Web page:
In his first official act as mayor-elect of Pittsburgh on Wednesday, Mr. Peduto asked Mr. Ravenstahl to hold off on any major personnel decisions for the rest of the year and on entering into contracts that will extend into the next year.
"As you are well aware, the fiscal status of the City of Pittsburgh remains precarious," wrote Kevin Acklin, the head of transition and Mr. Peduto's future chief of staff. "As a consequence, it is important that we take prudent action on behalf of the residents of our city to ensure a smooth transition."
In an email statement sent from his spokeswoman, Mr. Ravenstahl said he will continue to work with Mr. Peduto's staff but appeared to disagree with Mr. Acklin's characterization of the city's finances.
"Over the last 7 years, we've balanced every budget without raising taxes, received 10 bond rating upgrades and paid down a quarter-billion dollars of the City's debt. I can assure the incoming administration that the City's finances will be in great condition when they take office in January," the statement read. "My administration will continue to work with the incoming administration to ensure a smooth transition, which is in the best interest of the residents of Pittsburgh."
His spokeswoman, Marissa Doyle, did not respond to follow-up questions about whether the administration planned to abide by Mr. Acklin's specific requests. But Mr. Acklin said he expected cooperation from the current administration and that he had received positive responses to the letter from several department heads.
Mr. Peduto said he had not received a congratulatory phone call from Mr. Ravenstahl, but his staff has been working closely with other members of his administration, including Mr. Huss, operations director Duane Ashley and members of the mayor's budget team.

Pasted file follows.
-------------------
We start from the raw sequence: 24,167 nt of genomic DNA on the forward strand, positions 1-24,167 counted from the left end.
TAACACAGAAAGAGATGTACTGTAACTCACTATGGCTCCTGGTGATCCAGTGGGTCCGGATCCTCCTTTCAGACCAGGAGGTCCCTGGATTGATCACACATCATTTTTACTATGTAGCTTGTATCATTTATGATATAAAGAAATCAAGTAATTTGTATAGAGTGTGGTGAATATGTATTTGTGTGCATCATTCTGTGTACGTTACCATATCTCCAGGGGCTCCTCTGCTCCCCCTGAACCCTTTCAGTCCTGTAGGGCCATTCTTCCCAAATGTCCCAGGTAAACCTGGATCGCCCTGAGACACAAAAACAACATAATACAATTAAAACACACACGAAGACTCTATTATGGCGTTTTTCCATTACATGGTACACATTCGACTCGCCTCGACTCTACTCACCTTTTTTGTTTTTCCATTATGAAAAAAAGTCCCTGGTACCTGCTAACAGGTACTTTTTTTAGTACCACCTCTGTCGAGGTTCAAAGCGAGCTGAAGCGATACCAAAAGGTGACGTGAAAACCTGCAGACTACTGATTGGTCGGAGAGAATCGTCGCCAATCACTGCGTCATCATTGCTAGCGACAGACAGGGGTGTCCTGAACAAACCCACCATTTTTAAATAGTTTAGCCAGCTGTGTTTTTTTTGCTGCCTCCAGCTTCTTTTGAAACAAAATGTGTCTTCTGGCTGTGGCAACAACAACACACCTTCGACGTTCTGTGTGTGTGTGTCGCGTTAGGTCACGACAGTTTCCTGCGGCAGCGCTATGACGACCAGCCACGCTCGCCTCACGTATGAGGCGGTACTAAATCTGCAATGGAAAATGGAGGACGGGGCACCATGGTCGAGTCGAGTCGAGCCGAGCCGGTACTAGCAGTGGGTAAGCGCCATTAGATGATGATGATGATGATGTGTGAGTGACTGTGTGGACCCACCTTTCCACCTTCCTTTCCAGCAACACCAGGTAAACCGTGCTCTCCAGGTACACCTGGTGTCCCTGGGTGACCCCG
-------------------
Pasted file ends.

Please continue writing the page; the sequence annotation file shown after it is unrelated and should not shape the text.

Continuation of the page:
Mr. Peduto also plans to ask for the resignation of all members of boards, commissions and authorities, which he said was "protocol" for a mayoral transition. He said the current administration agreed to the request.
Mr. Acklin said that during a meeting with the mayor and follow up meetings with administration officials, "the expectation was clearly set that the current administration would not obstruct our ability to make appointments to boards, authorities and commissions," he said.
"We're hoping that the administration will keep its word and that all members of boards, authorities and commissions will voluntarily resign by the end of the year," Mr. Peduto said.
But Ms. Doyle said "the voluntary resignation of board members was never discussed."
"Proud that I've never once pressured or even asked any board member to take any action -ever -not going to start now," a message from the mayor's Twitter account, @mayorluke, read. "I'll leave it up to each individual board member, as I always have. Looks as if it'll be an interesting couple of months!"